Our adventure proposal was one of over 200 that were submitted so when we found out we were selected we were shocked and proud and overwhelmingly grateful. To put this all in perspective, when my Mom was growing up in the 1950s she wasn’t even allowed to play sports like the boys. At that time none of the girls were. This was before Title IX. Before Kathrine Switzer at Boston. Before Billie Jean vs. Bobby. Before the 1999 Women’s World Cup. And most certainly before Venus and Serena. Now, at the age of 72, a global athletic brand like Merrell was investing in her and Trail Sisters was giving us a platform to share our story. It felt like we were all reaching new athletic heights together.
And so began weekly calls with my Mom where we went over all the ins-and-outs of training, gear and recovery. Because here’s the thing – my Mom’s very tenacious. When she sets her mind to something, particularly a physical challenge, she’s determined to see it through. Her life is peppered with athletic accomplishments in hiking, running, triathlon, dance, tennis, yoga, you name it. My Mom loves to move! At the age of 72, she approached training for our Colorado trek with the same enthusiasm and determination as always. Training began in April, slowly building up mileage week by week. She hiked through rain storms, toe blisters, and East Coast mud season, all the while discovering the healing powers of a good foam rolling session.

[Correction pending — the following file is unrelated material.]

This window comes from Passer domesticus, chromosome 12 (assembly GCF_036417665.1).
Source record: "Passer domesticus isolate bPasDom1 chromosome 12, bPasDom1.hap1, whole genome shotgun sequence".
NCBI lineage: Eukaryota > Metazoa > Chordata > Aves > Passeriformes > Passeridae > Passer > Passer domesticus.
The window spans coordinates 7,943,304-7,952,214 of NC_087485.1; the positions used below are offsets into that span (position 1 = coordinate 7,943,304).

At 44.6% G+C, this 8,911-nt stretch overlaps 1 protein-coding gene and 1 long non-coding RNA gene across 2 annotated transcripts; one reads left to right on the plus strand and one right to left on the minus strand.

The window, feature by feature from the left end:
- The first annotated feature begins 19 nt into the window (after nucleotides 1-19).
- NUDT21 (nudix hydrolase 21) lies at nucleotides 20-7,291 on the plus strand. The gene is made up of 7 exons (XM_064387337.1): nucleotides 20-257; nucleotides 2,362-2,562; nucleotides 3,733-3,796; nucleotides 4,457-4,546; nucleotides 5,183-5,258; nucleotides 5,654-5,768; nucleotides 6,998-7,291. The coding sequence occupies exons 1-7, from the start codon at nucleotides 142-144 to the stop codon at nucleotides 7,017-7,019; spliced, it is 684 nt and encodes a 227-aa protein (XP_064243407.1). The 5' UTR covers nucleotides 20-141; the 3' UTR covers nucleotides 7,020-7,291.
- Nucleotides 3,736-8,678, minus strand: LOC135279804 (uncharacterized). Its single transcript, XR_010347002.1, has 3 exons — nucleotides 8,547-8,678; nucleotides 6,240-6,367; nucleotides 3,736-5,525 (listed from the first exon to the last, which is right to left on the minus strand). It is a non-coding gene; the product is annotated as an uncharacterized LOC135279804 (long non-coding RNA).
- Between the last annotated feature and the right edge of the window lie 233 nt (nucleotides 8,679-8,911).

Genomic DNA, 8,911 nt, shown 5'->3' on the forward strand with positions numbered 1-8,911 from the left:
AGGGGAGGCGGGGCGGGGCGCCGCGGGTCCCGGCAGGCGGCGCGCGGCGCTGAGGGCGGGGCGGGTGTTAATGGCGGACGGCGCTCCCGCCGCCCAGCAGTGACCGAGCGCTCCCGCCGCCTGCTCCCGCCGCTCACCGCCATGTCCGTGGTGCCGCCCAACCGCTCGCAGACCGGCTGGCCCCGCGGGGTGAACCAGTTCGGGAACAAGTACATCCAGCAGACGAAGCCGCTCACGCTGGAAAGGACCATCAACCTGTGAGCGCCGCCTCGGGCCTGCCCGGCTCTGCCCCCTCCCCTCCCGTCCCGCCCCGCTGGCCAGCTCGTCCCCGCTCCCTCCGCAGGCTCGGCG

Several months later, we arrived in Crested Butte ready for our big hike. But unfortunately the trail wasn’t ready for us. The area was hit with record levels of snow over the winter and much of the trail was still covered in avalanche debris and snow. Our original plan would require many hours of post-holing and route finding in the high country. I’d had enough experience with type 2 fun to know that I did not want to sign my mom up for a sufferfest. So, after scoping out several alternative routes, we decided to go with Plan B – a glorious 10 mile loop near Crested Butte that offered a tour of the mountains and wildflowers. The trail was at 10,000 feet so we called it our “10 for 10.”
We began our trek shortly after 6:30am on July 25. My Mom’s nerves had settled, and as we took the first few steps I could feel our joint excitement and anticipation. The sun slowly began to rise and flood the valley with golden light. For the first time all week a sense of ease and confidence set it. We were doing it!